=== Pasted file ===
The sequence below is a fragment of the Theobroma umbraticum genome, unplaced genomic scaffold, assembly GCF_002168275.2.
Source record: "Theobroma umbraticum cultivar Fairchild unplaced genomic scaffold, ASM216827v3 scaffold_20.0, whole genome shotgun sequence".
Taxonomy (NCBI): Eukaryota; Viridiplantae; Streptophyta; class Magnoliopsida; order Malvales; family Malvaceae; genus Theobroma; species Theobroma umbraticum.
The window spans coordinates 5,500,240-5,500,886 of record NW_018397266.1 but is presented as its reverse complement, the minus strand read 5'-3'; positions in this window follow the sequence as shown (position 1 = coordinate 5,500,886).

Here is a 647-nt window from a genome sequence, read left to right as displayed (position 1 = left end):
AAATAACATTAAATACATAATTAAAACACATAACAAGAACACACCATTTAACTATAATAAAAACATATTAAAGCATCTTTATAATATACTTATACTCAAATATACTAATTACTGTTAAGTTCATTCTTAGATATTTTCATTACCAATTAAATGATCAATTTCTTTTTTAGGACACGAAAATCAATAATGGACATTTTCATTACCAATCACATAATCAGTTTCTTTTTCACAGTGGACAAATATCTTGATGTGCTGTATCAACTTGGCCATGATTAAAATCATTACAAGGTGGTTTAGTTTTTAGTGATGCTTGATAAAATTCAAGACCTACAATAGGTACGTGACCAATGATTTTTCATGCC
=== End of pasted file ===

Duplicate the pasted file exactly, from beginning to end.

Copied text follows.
The sequence below is a fragment of the Theobroma umbraticum genome, unplaced genomic scaffold, assembly GCF_002168275.2.
Source record: "Theobroma umbraticum cultivar Fairchild unplaced genomic scaffold, ASM216827v3 scaffold_20.0, whole genome shotgun sequence".
Taxonomy (NCBI): Eukaryota; Viridiplantae; Streptophyta; class Magnoliopsida; order Malvales; family Malvaceae; genus Theobroma; species Theobroma umbraticum.
The window spans coordinates 5,500,240-5,500,886 of record NW_018397266.1 but is presented as its reverse complement, the minus strand read 5'-3'; positions in this window follow the sequence as shown (position 1 = coordinate 5,500,886).

Here is a 647-nt window from a genome sequence, read left to right as displayed (position 1 = left end):
AAATAACATTAAATACATAATTAAAACACATAACAAGAACACACCATTTAACTATAATAAAAACATATTAAAGCATCTTTATAATATACTTATACTCAAATATACTAATTACTGTTAAGTTCATTCTTAGATATTTTCATTACCAATTAAATGATCAATTTCTTTTTTAGGACACGAAAATCAATAATGGACATTTTCATTACCAATCACATAATCAGTTTCTTTTTCACAGTGGACAAATATCTTGATGTGCTGTATCAACTTGGCCATGATTAAAATCATTACAAGGTGGTTTAGTTTTTAGTGATGCTTGATAAAATTCAAGACCTACAATAGGTACGTGACCAATGATTTTTCATGCC